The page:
Here’s Why Your Stability Ball Is Your Friend

You grabbed it during a one off trip to Marshall’s. It was sitting there…shiny, pink or maybe even purple and the price was within your budget. You thought to yourself, let me be cute and get in shape with this trendy ball thing. It started out wonderfully. You used it to work out here and there, and sometimes you sat in it for good posture. You had every intention of spending more time with your stability ball but over time it grew into new age home decor that got the most attention when your nieces and nephews visited. “Where’s the handle?”, they asked. Every now and then your pet would roll around with it. Well, I’m here to tell you, don’t let that thing collect dust and pet dander in the corner of your living room any longer. It’s probably the cheapest, whole body, at home, workout system. At first glance, it looks like an elementary play thing that could never give you an effective workout. But, if you commit to using it consistently, your stability ball can help snap your whole body into beach-ready condition.

For starters, the stability ball helps to build your pillar strength. What is “pillar strength”, you’re wondering? It includes our hip flexors, our core, anterior (front), posterior (back), obliques (sides) and our shoulders. All body movement flows from this region. You can see the importance of strength training this area, right?! There are many exercises that involve this area. Especially if or when you decide to lift, you’ll need a strong pillar before you even venture to that arena. It’s my educated suggestion that you master your body weight before you add any additional weights (20+ lbs) to your workout. The stability ball is a great option for strengthening your pillar and can be combined with an array of body weight workouts to modify the exercise to your skill level. Here’s a breakdown of what I did today. Sorry, I couldn’t record the entire workout but I put them in terms that are simple to understand.

  • Wall squats with the ball resting between your lower back and the wall
  • Single leg wall squats with ball resting between your lower back and the wall
  • Lunges with one leg suspended laterally on top of your stability ball
  • Single leg lunges with rear leg suspended on top of the stability ball
  • Bridges with feet on top of your stability ball
  • Single leg bridges with feet on top of your stability ball
  • Side planks with stability ball in between feet
  • Leg raises with stability ball in between feet
  • Hamstring curls with feet rested on stability ball
  • Plank with feet rested on top of stability ball
  • Push-up planks with feet rested on top of stability ball
  • Sit-ups with stability ball
  • Bridge hold with neck rested on stability ball
Screenshot_2016-05-22-13-32-59-1-1-1-1

Oh, Hey. I’m just here tightening up my glutes, hamstrings and core with one piece of equipment!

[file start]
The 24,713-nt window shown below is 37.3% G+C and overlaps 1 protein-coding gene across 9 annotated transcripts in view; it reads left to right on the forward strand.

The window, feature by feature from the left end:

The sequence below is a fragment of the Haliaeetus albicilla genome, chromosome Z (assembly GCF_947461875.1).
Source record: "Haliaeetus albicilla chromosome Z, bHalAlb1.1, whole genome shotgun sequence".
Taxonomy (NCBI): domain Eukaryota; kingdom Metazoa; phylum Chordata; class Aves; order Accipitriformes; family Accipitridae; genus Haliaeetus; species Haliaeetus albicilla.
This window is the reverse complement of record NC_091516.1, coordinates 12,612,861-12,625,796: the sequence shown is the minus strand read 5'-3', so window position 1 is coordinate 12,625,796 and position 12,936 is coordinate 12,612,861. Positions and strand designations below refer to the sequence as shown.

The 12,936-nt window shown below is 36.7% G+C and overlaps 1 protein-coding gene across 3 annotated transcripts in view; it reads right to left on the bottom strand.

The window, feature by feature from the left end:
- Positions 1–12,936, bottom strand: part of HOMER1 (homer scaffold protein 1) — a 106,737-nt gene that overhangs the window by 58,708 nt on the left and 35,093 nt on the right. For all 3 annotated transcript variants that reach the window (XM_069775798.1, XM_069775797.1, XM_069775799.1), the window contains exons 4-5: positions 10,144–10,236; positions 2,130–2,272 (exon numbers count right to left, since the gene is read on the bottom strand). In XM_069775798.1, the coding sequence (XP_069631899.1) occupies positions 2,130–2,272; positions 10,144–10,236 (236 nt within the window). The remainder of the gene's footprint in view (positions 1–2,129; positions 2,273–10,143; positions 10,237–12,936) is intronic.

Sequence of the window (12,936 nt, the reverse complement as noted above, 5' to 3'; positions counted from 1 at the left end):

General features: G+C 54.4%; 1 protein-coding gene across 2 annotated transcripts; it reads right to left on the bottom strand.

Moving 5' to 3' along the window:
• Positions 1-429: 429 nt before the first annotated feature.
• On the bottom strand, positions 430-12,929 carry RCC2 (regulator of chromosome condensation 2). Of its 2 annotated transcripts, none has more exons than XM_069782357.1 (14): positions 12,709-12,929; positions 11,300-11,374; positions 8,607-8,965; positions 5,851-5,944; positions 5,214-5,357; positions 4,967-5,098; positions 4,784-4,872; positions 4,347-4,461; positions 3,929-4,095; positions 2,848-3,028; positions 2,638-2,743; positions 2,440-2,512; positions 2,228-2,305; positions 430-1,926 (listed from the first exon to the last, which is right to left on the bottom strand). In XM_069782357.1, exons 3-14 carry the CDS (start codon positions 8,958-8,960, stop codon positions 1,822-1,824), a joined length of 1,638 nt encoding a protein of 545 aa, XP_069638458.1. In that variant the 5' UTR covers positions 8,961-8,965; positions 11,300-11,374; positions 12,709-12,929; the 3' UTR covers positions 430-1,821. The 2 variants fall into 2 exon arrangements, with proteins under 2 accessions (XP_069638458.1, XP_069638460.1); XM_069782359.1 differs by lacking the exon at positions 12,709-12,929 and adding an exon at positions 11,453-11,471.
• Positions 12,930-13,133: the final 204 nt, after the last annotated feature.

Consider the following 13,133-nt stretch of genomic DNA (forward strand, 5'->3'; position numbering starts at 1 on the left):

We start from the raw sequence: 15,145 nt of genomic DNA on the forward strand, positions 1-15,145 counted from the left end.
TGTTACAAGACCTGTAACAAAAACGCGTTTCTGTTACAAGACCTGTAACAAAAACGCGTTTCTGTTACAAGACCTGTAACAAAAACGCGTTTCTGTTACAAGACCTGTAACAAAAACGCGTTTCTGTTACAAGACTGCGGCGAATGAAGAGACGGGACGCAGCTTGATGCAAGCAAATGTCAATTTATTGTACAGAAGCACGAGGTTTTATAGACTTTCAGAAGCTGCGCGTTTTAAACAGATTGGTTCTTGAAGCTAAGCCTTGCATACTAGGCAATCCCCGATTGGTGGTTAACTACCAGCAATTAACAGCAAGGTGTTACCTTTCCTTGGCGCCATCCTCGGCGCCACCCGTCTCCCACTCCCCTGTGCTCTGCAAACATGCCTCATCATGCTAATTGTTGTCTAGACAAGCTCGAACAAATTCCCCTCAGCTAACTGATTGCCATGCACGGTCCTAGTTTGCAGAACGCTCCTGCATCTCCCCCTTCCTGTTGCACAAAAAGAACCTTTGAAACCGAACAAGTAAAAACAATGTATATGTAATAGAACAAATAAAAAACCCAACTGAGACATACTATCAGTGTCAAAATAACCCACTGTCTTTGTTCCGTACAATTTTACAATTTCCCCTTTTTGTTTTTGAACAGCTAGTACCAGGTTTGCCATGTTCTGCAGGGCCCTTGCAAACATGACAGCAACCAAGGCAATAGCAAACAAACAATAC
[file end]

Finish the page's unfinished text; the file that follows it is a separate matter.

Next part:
The key with each exercise is to take your time. Form is everything. You want to make sure you’re taking time to get into the proper position. You’ll probably fall off balance a few times but it’s important not to rush through.

Remember that everyone starts somewhere!

I hope this read was helpful!

 

 

 

 

 

 

Try These 3 Basic Exercises to Whip Your Guns Into Shape!

For us women, building our upper body strength is super difficult. It seems like no matter what we do, we can never sculpt and build the strength to match our male counterparts. While we may have a different genetic make-up, we are quite capable of seeing the same results with hard work! Here are some exercises you can do to build up your upper body strength and look good in your tank tops this summer.

1. The pull up: Start with a goal of maybe 2 or 3 consecutive pull ups and do 3 sets. Week after week, set your goals higher. The pull up is an essential exercise to build both arm and back strength and definition. Take a close look at my face. I am STRUGGLING. Lol. My goal is to complete 10 in a row by the end of the summer. Can you imagine me pulling up right alongside the boys! I can’t wait!

junkfit_pullup2. The dip: I always tell you guys to do this and this is on repeat because it works! You can find a bench or chair in your house and get these in while you’re watching tv or listening to music. Do them on the edge of your bed or on a sturdy crate. These will hit your triceps and take care of that annoying under arm wiggle. If a dip with fully extended legs is too hard, start with your legs at a 90 degree angle and gradually work your feet out.

junkfit913. The push-up: This is targeting your chest and arms. I know for most of us push-ups are our worst nightmare. If the flat push-up is too difficult for you right now, start with the incline and work your way down to the floor. That’s what I’m doing. If the incline is still difficult, do wall push-us.

junkfit90

The key to all of these exercises is starting them. They say when you find something that is particularly difficult for you, you should do it a lot until it becomes easy.

That’s my quick tip of the day!

xo,
Jazz